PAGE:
Sixty years ago this week, the Soviet Union launched Sputnik, the first satellite to orbit the Earth. The historic moment meant not only that the space race with the United States was on, but so were U.S. efforts to provide stronger math and science education to its young people, writes Brad Smith, Microsoft president, and Carol Ann Browne, Microsoft director of executive communications, in a new post in the “Today in Technology” series on LinkedIn.
Today, “Computer science is to our time what physics was to the middle of the 20th century,” Smith and Browne write. “It is reshaping every part of society, and no nation can prosper without providing its students with an opportunity to learn to code. This has sparked a new movement to bring computer science to schools, led by non-profit groups and companies across the tech sector.”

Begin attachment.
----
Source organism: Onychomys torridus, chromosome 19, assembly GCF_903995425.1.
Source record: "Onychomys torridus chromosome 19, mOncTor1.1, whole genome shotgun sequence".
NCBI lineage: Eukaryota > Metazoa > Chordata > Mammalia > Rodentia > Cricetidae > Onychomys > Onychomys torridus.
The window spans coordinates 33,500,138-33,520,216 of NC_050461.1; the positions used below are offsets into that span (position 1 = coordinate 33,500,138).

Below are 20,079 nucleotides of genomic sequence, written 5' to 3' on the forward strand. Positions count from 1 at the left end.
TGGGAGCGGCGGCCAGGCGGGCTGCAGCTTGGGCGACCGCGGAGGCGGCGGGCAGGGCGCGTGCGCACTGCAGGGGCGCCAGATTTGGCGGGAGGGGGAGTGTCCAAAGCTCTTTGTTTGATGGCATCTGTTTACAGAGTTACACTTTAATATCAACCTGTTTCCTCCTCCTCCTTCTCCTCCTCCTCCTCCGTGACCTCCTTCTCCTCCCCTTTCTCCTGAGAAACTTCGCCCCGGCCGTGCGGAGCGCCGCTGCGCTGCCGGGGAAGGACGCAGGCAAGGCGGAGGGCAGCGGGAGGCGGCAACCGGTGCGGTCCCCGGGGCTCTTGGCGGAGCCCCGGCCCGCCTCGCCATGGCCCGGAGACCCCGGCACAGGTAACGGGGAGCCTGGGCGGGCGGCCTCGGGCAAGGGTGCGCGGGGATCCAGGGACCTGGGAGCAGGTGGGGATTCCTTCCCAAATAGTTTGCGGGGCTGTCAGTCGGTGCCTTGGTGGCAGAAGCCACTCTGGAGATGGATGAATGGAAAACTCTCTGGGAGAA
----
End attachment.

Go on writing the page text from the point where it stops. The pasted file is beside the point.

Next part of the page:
Decades later, leaders on both sides of the political aisle have taken steps to support better math and science education in the U.S. “As in the year following Sputnik, the biggest recent advances are attributable to two individuals from differing parts of the political spectrum,” Smith and Browne write.
The first was former President Barack Obama, who proposed federal funding to bring computer science into the nation’s schools. The second is Ivanka Trump, who as an advisor to the president, consulted with non-profit and tech leaders and formulated a $1 billion, five-year plan to provide federal funding to advance computer science and other science and math subjects in the nation’s public schools.
“It’s easy to look at the events of 2017 and yearn for a Sputnik moment that can unite the nation,” they note. “But even in the absence of such an opportunity, it’s heartening to see leaders from both political parties recognize that, as in 1957, technology is on the move. The future of our children requires that education move forward with it.”